We sat down with Kath Parkes, senior florist at Mrs Bottomley's Flowers, in Christchurch to discover to her passion for flowers, creativity and how she got into the flower industry.

What inspired you to first become a florist?

After a long career in Education, I decided that I wanted to pursue a new career that would enable me to utilise my creative talents and allow me to be immersed in a passion that had been with me for some time. I had always had creative projects of various descriptions going on, and I possessed a keen interest in gardening and arranging flowers in the house, and a desire for beautiful, interesting and unusual flowers and foliage, but I think it was coming across Amy Merrrick’s blog, “An Apple a Day’ that really ignited the spark to work with flowers and fulfil my creative needs through this ever changing medium.

Where did you study/practice floristry?

At the age of 49 I re-trained as a florist at what was then known as The Academy, in Christchurch, and for the past 3 years I have been working at Mrs Bottomley’s and I’ve never looked back. Working every day amongst the abundance and beauty and whimsy that nature provides brings me immense joy and contentment. Sometimes it literally takes my breath away.

What do you love about using NZ grown flowers and foliage?

New Zealand has such a vast array of beautiful flowers and foliage grown here and available for use. There is nothing bland or limited about what can be grown here, as we have quite diverse climates throughout the country. From tropical-looking flowers such as anthuriums, orchids and gloriosa lilies to the traditional colder-climate favourites such as tulips, roses and paeonies, to name but a few, the range is huge. Seeing the varieties of flowers change as we move through the different seasons is also a delight. Some flowers are made even more special because of the fact that their season is short. Our appreciation is heightened in a way that wouldn’t be the case if they were available all year round.

Supporting local flower and foliage growers is so important for our local economy. They work so hard, sometimes in very trying conditions, to grow high-quality product year round. To get to work with flowers that have been picked just that morning, that are at their freshest best and that will be allowed to naturally open and develop is the way it should be. And from an environmentally sustainable standpoint, buying local just makes sense.

What does the ‘Power of Flowers’ mean to you?

The ‘Power of Flowers’ – Flowers have the power to evoke a range of emotions, such as awe, pleasure, joy and appreciation and can convey an unspoken message when given to others – love, sympathy, friendship, comfort, romance. The scent of flowers is also a powerful factor in the way that we respond to them. It is a rare person who is not moved at the gift of flowers to mark a particular occasion. There is something about the gift of flowers that is particularly meaningful. The language of flowers is universal and breaks through any barriers of language and culture. Flowers can move people at a visceral level and provide a really important connection to our natural world.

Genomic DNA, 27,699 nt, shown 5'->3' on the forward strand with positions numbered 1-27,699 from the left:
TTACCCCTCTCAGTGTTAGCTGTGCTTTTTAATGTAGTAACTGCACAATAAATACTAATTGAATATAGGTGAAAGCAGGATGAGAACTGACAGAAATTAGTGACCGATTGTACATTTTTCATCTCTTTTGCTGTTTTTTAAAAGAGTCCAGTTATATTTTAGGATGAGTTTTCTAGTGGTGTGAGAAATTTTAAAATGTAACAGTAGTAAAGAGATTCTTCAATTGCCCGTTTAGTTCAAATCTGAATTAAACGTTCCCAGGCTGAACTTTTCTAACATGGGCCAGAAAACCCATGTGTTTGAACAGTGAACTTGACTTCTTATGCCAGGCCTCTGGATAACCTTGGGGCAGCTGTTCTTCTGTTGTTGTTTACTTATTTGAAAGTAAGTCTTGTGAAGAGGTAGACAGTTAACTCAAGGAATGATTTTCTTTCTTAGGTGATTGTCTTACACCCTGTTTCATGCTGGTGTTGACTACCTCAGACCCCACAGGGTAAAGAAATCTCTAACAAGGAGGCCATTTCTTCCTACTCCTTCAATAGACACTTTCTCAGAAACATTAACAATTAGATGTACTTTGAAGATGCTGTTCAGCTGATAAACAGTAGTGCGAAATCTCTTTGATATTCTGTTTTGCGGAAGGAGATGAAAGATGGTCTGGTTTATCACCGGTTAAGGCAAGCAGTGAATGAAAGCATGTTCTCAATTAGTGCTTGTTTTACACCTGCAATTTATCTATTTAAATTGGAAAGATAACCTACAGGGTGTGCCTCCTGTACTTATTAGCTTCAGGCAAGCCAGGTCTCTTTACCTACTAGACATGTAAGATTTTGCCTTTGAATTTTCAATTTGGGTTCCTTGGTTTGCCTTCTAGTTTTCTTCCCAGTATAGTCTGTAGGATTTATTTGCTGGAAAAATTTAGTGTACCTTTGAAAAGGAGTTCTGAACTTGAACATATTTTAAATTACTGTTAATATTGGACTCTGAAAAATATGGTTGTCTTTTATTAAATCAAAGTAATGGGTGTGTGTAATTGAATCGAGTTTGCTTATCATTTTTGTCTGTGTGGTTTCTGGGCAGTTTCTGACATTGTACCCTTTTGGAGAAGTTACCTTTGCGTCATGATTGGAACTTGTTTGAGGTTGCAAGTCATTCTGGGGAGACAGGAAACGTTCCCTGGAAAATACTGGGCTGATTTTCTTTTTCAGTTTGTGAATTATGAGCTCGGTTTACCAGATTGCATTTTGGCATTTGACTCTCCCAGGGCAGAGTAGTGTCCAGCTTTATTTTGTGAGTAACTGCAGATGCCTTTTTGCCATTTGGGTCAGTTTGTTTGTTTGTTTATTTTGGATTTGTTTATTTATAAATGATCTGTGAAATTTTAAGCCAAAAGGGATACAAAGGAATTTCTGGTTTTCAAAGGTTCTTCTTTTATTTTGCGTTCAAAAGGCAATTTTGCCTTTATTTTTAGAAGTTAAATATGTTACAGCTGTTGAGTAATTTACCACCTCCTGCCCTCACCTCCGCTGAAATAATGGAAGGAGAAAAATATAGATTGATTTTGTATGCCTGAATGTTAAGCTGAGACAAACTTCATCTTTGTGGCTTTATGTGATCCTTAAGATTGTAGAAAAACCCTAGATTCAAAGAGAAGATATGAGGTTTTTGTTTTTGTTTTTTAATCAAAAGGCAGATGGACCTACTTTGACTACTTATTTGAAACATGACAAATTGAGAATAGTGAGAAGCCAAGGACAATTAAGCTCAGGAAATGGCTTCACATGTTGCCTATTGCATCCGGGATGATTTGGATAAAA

How does ‘The Power of Flowers’, play a role in your life?

Every day through my work I encounter examples of how flowers impact on people and their lives. It may be someone coming into the shop and exclaiming over particular flowers and arrangements, talking of memories evoked by different flowers, and people that they think of when they see them. Hearing comments from the recipients of flowers is testament to the power of flowers: the beauty of the flowers themselves, and the thought and kindness behind a gift of flowers.

How would you describe your design style?

My design style is about working with nature rather than against it. It is a style that reflects the way that the material grows in its natural environment, celebrating its foibles, its whimsical shapes, curvy stems and nodding heads. It is a style that showcases the beauty of blooms of all varieties, from the impossibly delicate to the big, blousy show-offs, placed in a way that looks natural and effortless, but which is, in fact, deliberate and considered.

What has been your biggest highlight as a florist so far?

For me, gaining work at Mrs Bottomley’s Flowers when I finished my floristry training has been such a gift. There, I have been able to learn so much very quickly and truly grow my own creative style and skills. I am fortunate to have had so many opportunities for creative license through a wide variety of assignments. I also get to work in a very beautiful, ever-changing and inspiring space that is our workshop, and that is really fulfilling on a day-to-day basis.

I have to say that being involved in NZ Flowers Week feels like a huge highlight in my career to date!

What do you see the future of NZ grown flowers to be?

I think that NZ grown flowers have a very bright future. I know that there is already a huge appreciation out there for material grown in New Zealand, and I hope as awareness grows of the importance of buying local, that there will be even more support of NZ grown, rather than imported material. This is a movement that seems to be taking off in other countries, and one that is happening here too. We see it with food, and it's the same with flowers – fresh, locally grown and sourced is the best. Hopefully there will also be a greater supply of organically grown material, grown locally – better not only for our health, but the health of the planet. I also wonder whether if there is a greater focus on buying local then we may see an even wider range of flowers being made available as growers branch out to meet local demand rather than being concerned with competing with imports.